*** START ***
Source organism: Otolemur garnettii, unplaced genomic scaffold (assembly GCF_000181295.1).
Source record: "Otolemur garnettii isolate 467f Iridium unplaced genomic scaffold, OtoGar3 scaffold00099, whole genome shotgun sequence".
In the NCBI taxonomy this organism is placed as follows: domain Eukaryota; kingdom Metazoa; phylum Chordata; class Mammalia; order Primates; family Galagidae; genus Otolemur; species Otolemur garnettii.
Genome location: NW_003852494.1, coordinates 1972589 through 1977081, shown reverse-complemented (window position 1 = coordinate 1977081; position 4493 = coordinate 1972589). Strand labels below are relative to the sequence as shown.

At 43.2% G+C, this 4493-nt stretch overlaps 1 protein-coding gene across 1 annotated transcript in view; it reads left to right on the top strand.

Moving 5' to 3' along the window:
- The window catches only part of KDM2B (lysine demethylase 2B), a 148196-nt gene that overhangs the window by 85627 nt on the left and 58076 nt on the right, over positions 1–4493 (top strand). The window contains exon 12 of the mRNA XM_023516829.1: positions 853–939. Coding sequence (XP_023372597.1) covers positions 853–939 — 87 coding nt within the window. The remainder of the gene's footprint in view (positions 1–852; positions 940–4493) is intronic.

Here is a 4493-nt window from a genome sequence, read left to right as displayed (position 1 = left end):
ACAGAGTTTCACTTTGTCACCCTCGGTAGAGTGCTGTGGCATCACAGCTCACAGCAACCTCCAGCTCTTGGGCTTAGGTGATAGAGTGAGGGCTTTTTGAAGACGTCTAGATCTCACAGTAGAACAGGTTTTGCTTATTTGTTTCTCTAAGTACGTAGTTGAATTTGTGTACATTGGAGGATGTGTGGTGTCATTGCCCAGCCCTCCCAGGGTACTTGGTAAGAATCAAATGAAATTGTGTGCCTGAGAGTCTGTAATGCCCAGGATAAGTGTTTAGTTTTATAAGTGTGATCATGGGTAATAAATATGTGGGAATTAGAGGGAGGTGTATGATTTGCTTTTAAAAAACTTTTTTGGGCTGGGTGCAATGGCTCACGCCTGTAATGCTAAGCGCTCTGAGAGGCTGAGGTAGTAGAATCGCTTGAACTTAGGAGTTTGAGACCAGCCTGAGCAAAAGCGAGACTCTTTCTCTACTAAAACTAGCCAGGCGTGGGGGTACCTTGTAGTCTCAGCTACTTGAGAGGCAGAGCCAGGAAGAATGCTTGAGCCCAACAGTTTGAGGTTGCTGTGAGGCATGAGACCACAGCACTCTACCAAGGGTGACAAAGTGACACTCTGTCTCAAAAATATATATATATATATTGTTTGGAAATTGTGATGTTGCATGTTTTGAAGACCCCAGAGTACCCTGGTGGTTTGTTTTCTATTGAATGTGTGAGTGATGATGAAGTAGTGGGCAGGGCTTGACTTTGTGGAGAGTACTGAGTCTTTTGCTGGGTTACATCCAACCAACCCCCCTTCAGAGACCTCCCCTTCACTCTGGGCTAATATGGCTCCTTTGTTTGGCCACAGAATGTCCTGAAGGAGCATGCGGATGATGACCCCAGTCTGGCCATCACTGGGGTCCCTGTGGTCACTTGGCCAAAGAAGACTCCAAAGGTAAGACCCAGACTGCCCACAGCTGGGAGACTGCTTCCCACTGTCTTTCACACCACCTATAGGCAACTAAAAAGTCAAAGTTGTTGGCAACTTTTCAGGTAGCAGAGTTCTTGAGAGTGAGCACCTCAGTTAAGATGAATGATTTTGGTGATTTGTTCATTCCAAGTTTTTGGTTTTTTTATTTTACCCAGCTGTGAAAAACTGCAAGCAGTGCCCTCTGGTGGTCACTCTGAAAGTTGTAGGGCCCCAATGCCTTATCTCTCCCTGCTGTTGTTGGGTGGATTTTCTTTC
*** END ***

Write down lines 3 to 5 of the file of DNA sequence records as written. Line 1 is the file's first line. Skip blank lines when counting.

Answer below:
In the NCBI taxonomy this organism is placed as follows: domain Eukaryota; kingdom Metazoa; phylum Chordata; class Mammalia; order Primates; family Galagidae; genus Otolemur; species Otolemur garnettii.
Genome location: NW_003852494.1, coordinates 1972589 through 1977081, shown reverse-complemented (window position 1 = coordinate 1977081; position 4493 = coordinate 1972589). Strand labels below are relative to the sequence as shown.

At 43.2% G+C, this 4493-nt stretch overlaps 1 protein-coding gene across 1 annotated transcript in view; it reads left to right on the top strand.